However, for certain transsexual persons, therapies aimed at resolving gender conflicts, other than somatic treatments to reassign physical sex, may be effective and useful. Some people may have milder conflicts between their gender identity and physical sexual characteristics. These people may not wish to pursue sex reassignment therapy, but may seek care to help deal with the conflicts they face. If individuals express the desire for psychological care without plans for sex reassignment surgery, supportive and psychoeducational counseling may be helpful. Additionally, some transsexual people who may have a significant lifelong conflict between gender identity and their sexed body may present for care without requesting SRS. Their reasons for forgoing transition and/or SRS may include family and/or professional concerns, perceptions of the difficulty of transition, fear of loss of social standing or role, religious beliefs, political standpoints, real or perceived inability to finance transition, and advanced age or chronic medical problems, which may, in some cases, be considered medical contraindications to hormone therapy and/or sex reassignment surgery. These individuals often seek alternative methods with which they can improve their functional status, promote acceptance of their gender identity as valid, and ameliorate mood symptoms caused by gender conflict, through psychotherapy, and sometimes with medications. Additionally, these individuals sometimes benefit from partial transition options, such as low dose hormone therapy, validation of the patient's desire to dress and live partially in the gender role consistent with their gender identity, or even simply allowing the person a safe outlet to express themselves as members of their target gender. These options can provide a great deal of comfort to individuals who, for any reason, choose not to fully transition. [How to reference and link to summary or text] Such therapies may also benefit people who manifest transsexual-like symptoms but who are not diagnosable as "genuine" transsexual people.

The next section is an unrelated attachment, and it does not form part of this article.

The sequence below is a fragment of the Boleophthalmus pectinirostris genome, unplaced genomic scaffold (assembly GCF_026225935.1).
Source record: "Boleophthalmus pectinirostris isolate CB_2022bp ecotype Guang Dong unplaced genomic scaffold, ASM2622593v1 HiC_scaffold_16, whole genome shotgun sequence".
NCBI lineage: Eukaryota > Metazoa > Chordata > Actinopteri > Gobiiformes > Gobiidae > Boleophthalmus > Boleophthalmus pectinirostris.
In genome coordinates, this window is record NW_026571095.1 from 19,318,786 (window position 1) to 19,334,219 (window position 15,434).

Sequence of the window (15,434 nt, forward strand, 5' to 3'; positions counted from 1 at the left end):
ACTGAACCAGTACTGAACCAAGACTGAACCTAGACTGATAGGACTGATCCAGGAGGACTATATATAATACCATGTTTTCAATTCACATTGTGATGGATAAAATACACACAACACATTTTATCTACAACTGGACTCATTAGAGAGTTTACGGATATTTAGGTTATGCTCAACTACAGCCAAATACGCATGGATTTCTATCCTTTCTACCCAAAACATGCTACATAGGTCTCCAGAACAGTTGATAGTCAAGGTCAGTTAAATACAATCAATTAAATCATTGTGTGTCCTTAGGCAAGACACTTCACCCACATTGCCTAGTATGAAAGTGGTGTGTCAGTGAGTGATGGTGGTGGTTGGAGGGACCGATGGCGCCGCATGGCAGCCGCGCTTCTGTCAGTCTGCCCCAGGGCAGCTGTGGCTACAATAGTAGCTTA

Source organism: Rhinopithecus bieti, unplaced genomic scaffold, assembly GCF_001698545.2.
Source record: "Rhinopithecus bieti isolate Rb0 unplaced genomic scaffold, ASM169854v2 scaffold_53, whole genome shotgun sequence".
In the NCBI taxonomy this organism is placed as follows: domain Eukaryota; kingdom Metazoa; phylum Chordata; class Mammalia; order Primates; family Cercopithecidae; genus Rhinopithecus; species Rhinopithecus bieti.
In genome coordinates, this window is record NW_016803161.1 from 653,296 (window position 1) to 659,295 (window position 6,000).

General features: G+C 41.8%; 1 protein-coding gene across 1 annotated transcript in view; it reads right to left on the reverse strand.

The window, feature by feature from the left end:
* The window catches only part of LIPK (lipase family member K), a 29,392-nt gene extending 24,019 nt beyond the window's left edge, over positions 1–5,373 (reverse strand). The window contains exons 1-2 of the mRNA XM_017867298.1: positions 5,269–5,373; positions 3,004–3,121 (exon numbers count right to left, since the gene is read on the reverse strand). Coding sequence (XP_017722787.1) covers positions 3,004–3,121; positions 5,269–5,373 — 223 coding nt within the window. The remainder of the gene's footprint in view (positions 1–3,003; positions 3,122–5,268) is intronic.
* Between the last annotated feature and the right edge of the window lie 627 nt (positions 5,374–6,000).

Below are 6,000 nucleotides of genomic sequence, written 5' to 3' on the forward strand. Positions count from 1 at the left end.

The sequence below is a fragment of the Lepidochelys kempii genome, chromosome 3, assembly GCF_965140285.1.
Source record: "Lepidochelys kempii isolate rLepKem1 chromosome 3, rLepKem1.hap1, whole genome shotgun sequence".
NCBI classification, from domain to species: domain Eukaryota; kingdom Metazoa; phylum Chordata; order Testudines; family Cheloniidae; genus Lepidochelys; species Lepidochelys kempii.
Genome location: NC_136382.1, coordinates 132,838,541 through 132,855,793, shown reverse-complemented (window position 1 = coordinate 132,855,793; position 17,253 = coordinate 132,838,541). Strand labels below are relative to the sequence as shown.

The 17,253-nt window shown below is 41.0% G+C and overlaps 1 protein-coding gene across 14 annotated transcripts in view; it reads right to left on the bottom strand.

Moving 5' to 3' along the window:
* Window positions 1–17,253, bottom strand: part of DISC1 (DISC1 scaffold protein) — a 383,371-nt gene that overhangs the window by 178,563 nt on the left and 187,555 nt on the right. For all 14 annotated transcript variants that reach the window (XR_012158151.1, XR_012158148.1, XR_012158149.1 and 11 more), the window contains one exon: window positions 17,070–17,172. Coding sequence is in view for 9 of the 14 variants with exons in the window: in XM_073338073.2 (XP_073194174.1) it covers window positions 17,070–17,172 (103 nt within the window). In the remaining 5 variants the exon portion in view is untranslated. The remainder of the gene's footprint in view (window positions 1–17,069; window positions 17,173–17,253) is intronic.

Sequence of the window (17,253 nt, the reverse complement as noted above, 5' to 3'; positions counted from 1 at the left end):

Possible physical causes
A point of empirical evidence that a physical cause may be at hand in transsexualism, is that in the most common accounts of their childhood, transsexual (and also many other transgender) people claim to have had feelings of being either a girl or boy for as long as they are able to remember. As andectodal evidence, it is important to take it with a point of scepticism. However, the medical field for a long time had expected and required accounts such as this in order to receive access to medical treatment.
One study gives strong evidence that transsexualism is based in structural and neurochemical similarities between the brains of transsexual people and brains typical of their gender identity; this study has been alleged to have numerous flaws [How to reference and link to summary or text]. A second study has since replicated the results of the first study and included controls to help eliminate many of the alleged flaws, particularly the study included two individuals who had cross-gender hormone secreting cancers which were significant enough to have caused significant cross-gender development in both individuals. Although transsexualism manifests itself as an anomaly in brain structure in which transsexual people have a neuron density in the central subdivision of the Bed Nucleus of the Stria Terminalis region (BSTc), similar to members of their target gender, it is not known whether this is a cause, consequence, or simply a manifestation of transsexualism.
As of December 2006, a new study funded by Ferring Pharmaceuticals was presented at the International Paediatric Endocrinology Symposium in Paris. This study finds that prior to hormone replacement therapy, transsexual people have brain structures matching their genetic sex. According to this study, a transsexual person's brain restructures itself to become typically structured for the individual's target sex with the administration of hormone therapy.
Several animal studies have demonstrated that exposure to cross-sex hormones during certain stages of fetal development can reliably produce cross-sex behaviors in animals. In addition, twin studies have demonstrated a strong heritability of transsexualism. This research provides additional evidence that transsexualism may be caused by genetics and in utero hormonal environment. There are several known cases of identical twins who were both transsexual, both male-to-female and female-to-male. [How to reference and link to summary or text]